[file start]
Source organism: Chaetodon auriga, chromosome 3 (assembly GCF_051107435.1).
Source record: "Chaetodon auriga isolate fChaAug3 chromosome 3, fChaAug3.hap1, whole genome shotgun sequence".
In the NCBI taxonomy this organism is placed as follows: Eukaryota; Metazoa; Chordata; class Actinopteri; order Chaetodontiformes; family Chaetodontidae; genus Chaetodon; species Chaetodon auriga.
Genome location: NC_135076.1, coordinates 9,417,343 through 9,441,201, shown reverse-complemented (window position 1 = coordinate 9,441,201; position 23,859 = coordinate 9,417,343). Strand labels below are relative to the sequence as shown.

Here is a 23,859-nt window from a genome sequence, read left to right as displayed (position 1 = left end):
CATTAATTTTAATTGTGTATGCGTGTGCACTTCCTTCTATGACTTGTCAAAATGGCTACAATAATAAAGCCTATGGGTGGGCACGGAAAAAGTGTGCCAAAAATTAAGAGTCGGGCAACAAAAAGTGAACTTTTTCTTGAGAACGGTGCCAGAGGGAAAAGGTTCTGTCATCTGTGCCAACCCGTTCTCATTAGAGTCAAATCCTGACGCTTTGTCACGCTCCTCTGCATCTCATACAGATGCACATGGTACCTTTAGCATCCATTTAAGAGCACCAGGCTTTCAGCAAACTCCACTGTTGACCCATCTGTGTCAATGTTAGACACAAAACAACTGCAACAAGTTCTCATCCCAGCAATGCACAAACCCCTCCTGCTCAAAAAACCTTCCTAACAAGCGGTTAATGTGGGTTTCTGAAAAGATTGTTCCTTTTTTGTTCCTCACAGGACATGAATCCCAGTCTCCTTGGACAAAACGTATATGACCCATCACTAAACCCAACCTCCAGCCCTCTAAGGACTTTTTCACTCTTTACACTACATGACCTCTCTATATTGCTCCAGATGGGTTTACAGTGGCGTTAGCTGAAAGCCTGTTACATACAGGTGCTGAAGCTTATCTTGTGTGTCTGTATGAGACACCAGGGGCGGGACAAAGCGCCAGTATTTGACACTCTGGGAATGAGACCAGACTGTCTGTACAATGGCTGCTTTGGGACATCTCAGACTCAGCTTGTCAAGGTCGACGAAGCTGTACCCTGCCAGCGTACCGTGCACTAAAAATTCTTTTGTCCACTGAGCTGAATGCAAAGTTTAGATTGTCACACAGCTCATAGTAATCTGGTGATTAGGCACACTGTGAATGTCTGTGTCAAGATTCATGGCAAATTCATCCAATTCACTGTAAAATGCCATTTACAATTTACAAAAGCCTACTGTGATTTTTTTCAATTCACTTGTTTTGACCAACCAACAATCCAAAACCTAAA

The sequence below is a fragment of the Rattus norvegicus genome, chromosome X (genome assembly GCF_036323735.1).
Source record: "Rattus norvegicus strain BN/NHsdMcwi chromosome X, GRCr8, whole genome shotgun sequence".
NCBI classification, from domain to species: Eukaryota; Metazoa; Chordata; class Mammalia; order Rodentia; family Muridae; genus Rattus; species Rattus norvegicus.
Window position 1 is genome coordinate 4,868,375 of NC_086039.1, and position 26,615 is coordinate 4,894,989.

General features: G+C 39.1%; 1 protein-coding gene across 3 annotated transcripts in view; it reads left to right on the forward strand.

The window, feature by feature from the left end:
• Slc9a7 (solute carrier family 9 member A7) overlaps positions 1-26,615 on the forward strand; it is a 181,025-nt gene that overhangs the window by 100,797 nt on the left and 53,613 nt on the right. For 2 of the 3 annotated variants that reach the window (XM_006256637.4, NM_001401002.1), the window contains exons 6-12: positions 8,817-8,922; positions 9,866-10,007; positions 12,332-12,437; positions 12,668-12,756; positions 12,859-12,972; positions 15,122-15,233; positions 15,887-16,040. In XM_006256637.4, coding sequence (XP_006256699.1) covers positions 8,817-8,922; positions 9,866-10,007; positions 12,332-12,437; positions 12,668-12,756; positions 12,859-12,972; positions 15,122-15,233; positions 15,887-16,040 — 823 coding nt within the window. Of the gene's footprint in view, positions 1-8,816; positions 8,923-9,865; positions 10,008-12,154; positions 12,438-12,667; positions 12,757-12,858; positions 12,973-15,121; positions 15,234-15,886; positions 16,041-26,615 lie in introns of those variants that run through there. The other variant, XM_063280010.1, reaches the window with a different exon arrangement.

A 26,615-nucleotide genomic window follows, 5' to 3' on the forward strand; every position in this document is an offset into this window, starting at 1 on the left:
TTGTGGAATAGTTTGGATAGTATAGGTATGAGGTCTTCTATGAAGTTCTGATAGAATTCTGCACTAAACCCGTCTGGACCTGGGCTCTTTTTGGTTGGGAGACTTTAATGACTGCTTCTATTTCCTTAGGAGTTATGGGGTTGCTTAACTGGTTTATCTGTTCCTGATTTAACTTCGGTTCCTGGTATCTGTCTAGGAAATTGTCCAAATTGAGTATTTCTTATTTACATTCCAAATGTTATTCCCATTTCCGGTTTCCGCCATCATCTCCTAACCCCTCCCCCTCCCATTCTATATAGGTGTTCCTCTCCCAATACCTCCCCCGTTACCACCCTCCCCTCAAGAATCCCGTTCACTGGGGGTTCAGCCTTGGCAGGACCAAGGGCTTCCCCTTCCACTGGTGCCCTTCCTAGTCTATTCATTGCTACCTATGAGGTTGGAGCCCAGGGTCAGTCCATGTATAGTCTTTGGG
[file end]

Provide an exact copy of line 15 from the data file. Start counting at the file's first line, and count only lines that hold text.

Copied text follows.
TTGTGGAATAGTTTGGATAGTATAGGTATGAGGTCTTCTATGAAGTTCTGATAGAATTCTGCACTAAACCCGTCTGGACCTGGGCTCTTTTTGGTTGGGAGACTTTAATGACTGCTTCTATTTCCTTAGGAGTTATGGGGTTGCTTAACTGGTTTATCTGTTCCTGATTTAACTTCGGTTCCTGGTATCTGTCTAGGAAATTGTCCAAATTGAGTATTTCTTATTTACATTCCAAATGTTATTCCCATTTCCGGTTTCCGCCATCATCTCCTAACCCCTCCCCCTCCCATTCTATATAGGTGTTCCTCTCCCAATACCTCCCCCGTTACCACCCTCCCCTCAAGAATCCCGTTCACTGGGGGTTCAGCCTTGGCAGGACCAAGGGCTTCCCCTTCCACTGGTGCCCTTCCTAGTCTATTCATTGCTACCTATGAGGTTGGAGCCCAGGGTCAGTCCATGTATAGTCTTTGGG